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Roles of Religiosity, Obsessive–Compulsive Symptoms, Scrupulosity, and Shame in Self-Perceived Pornography Addiction: A Preregistered Study

Abstract

This study examined the roles of religiosity, shame, obsessive–compulsive symptoms, and scrupulosity in perceived pornography addiction. We theorized that religiosity causes pornography users to feel shame regarding their use, and in turn, self-identify as addicted to pornography, especially for individuals high on one of several proposed moderators. Participants were 645–646 pornography users who believe in a theistic God. Confirmatory analyses indicated that religious primes did not have indirect or moderated indirect effects on perceived addiction. However, exploratory analyses revealed that religious primes were associated with higher shame, and in turn, perceived addiction among individuals high on both organizational religiosity and Obsessive-Compulsive Disorder compulsivity subscales. Additionally, self-reported religiosity had indirect effects on perceived addiction via shame, especially among individuals high on scrupulosity or moral disapproval of pornography.

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Notes

  1. Only one OCD subscale was entered per model due to collinearity and construct overlap. None of the three-way interactions with gender or pornography use were significant. Controlling for pornography use did not change the significance of these tests.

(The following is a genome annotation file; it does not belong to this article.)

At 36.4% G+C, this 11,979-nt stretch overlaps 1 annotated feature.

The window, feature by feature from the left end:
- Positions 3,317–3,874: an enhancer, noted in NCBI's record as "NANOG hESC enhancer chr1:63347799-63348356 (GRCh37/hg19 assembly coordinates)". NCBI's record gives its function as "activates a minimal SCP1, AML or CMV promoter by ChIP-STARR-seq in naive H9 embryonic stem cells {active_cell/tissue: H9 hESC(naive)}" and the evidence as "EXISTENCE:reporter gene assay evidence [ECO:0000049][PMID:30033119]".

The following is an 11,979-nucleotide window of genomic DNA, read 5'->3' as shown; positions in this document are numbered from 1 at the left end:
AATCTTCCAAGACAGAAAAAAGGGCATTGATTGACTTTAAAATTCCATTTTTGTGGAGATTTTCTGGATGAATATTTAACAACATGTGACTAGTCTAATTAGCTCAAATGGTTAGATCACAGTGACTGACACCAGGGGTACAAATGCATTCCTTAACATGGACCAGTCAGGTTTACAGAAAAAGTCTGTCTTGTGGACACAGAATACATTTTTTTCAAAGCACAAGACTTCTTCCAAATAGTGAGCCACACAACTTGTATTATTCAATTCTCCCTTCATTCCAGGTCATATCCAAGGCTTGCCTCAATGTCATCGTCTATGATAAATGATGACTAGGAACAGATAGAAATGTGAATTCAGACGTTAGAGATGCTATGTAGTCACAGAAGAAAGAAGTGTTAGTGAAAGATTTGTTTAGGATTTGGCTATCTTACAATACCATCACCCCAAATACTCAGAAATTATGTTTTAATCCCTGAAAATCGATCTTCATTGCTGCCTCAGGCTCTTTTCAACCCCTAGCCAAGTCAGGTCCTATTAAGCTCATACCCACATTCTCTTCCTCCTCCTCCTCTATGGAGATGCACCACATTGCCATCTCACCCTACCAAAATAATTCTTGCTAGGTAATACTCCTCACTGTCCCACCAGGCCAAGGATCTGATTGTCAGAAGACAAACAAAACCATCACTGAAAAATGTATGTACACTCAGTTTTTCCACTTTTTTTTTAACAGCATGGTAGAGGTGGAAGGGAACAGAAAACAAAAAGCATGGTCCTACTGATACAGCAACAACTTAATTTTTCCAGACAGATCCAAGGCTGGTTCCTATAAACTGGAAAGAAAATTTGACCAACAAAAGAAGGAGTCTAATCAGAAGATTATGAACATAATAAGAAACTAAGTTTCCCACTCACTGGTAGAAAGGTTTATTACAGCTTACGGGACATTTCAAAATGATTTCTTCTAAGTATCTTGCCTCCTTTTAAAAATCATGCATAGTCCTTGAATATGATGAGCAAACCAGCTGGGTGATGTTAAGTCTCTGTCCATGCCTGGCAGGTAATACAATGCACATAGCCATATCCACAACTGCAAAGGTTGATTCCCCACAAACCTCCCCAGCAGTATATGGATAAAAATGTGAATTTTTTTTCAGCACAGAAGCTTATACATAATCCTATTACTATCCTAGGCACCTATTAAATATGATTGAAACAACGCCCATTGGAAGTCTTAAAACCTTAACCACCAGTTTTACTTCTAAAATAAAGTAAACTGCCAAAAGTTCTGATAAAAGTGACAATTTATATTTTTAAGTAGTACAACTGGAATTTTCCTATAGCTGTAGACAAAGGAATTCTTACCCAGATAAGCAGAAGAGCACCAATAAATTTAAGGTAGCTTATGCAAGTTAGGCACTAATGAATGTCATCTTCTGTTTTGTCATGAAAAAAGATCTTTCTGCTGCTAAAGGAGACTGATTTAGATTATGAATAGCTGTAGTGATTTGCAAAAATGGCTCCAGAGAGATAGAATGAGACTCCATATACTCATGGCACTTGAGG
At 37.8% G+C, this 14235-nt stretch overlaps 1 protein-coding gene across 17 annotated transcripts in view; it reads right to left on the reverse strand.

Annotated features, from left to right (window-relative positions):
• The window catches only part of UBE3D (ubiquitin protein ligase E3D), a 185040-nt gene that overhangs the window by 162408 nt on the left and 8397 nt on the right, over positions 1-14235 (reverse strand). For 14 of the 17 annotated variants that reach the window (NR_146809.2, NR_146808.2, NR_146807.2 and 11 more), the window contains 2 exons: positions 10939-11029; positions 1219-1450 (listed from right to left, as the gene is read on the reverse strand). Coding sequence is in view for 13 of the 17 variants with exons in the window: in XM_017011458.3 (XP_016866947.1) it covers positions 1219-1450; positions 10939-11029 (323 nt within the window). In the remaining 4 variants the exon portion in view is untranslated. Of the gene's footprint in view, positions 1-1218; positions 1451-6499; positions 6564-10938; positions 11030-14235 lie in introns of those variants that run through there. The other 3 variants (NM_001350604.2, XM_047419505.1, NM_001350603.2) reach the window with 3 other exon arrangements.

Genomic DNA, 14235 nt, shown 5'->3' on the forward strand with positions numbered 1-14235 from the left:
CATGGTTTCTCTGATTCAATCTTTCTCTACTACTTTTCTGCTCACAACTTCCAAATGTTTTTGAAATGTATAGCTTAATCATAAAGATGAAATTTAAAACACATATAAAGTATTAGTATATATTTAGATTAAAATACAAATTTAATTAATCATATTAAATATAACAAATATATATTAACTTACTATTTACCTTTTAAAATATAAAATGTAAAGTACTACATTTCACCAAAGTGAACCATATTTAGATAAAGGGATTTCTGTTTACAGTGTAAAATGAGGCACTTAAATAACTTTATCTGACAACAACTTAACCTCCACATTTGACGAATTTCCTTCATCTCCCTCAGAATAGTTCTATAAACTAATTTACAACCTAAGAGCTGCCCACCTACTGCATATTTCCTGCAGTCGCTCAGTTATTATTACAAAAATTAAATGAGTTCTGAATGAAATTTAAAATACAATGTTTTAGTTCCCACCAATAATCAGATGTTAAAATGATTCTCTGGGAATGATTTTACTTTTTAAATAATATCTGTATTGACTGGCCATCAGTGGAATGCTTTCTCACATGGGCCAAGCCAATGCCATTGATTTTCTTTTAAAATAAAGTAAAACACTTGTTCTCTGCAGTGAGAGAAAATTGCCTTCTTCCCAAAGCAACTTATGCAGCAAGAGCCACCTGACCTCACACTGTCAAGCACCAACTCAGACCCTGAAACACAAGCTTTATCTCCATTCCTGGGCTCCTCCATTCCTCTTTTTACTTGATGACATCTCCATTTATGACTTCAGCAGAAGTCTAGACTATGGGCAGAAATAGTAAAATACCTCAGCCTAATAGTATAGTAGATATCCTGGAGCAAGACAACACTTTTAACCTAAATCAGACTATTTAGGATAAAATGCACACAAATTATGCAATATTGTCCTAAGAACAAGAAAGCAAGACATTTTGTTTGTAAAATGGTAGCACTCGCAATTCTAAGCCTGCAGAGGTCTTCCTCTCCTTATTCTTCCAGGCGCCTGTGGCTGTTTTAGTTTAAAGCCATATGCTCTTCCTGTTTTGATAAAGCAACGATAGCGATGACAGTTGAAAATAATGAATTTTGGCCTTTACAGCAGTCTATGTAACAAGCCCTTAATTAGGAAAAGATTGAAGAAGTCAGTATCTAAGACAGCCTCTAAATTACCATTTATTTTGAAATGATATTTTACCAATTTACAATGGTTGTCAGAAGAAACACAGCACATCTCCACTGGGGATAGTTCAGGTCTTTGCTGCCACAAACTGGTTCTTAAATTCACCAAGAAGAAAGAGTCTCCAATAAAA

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Acknowledgements

We thank Harry Reis and anonymous reviewers for invaluable comments on earlier versions of this manuscript.

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Correspondence to David C. De Jong.

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De Jong, D.C., Cook, C. Roles of Religiosity, Obsessive–Compulsive Symptoms, Scrupulosity, and Shame in Self-Perceived Pornography Addiction: A Preregistered Study. Arch Sex Behav 50, 695–709 (2021). https://doi.org/10.1007/s10508-020-01878-6

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Keywords

  • Pornography addiction
  • Religiosity
  • Obsessive–compulsive disorder
  • Scrupulosity